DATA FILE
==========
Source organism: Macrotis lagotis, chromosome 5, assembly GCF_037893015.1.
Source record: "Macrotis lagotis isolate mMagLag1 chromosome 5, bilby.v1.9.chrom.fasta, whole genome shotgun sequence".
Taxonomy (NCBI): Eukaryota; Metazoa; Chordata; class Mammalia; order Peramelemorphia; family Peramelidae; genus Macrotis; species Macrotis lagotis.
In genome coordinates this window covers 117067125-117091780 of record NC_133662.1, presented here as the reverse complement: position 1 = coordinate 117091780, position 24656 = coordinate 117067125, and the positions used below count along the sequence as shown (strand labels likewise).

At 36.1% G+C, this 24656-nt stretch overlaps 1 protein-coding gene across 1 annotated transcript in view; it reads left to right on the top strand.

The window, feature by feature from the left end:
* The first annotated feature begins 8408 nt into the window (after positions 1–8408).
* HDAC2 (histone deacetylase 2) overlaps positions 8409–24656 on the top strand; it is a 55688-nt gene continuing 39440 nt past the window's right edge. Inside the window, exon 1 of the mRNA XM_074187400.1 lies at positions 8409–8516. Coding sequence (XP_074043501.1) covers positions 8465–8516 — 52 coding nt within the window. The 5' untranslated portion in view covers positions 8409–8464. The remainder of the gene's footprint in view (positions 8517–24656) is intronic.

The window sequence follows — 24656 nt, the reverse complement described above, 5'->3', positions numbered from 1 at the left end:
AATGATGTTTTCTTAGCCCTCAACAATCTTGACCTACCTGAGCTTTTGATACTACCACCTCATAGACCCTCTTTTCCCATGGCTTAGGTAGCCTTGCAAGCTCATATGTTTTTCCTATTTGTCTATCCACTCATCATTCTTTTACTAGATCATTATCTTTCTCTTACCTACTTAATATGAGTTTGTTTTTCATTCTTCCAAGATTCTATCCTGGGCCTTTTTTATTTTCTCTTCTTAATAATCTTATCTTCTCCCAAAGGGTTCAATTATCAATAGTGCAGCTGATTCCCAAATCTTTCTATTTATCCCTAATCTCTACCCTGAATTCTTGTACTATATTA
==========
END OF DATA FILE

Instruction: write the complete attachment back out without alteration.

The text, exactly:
Source organism: Macrotis lagotis, chromosome 5, assembly GCF_037893015.1.
Source record: "Macrotis lagotis isolate mMagLag1 chromosome 5, bilby.v1.9.chrom.fasta, whole genome shotgun sequence".
Taxonomy (NCBI): Eukaryota; Metazoa; Chordata; class Mammalia; order Peramelemorphia; family Peramelidae; genus Macrotis; species Macrotis lagotis.
In genome coordinates this window covers 117067125-117091780 of record NC_133662.1, presented here as the reverse complement: position 1 = coordinate 117091780, position 24656 = coordinate 117067125, and the positions used below count along the sequence as shown (strand labels likewise).

At 36.1% G+C, this 24656-nt stretch overlaps 1 protein-coding gene across 1 annotated transcript in view; it reads left to right on the top strand.

The window, feature by feature from the left end:
* The first annotated feature begins 8408 nt into the window (after positions 1–8408).
* HDAC2 (histone deacetylase 2) overlaps positions 8409–24656 on the top strand; it is a 55688-nt gene continuing 39440 nt past the window's right edge. Inside the window, exon 1 of the mRNA XM_074187400.1 lies at positions 8409–8516. Coding sequence (XP_074043501.1) covers positions 8465–8516 — 52 coding nt within the window. The 5' untranslated portion in view covers positions 8409–8464. The remainder of the gene's footprint in view (positions 8517–24656) is intronic.

The window sequence follows — 24656 nt, the reverse complement described above, 5'->3', positions numbered from 1 at the left end:
AATGATGTTTTCTTAGCCCTCAACAATCTTGACCTACCTGAGCTTTTGATACTACCACCTCATAGACCCTCTTTTCCCATGGCTTAGGTAGCCTTGCAAGCTCATATGTTTTTCCTATTTGTCTATCCACTCATCATTCTTTTACTAGATCATTATCTTTCTCTTACCTACTTAATATGAGTTTGTTTTTCATTCTTCCAAGATTCTATCCTGGGCCTTTTTTATTTTCTCTTCTTAATAATCTTATCTTCTCCCAAAGGGTTCAATTATCAATAGTGCAGCTGATTCCCAAATCTTTCTATTTATCCCTAATCTCTACCCTGAATTCTTGTACTATATTA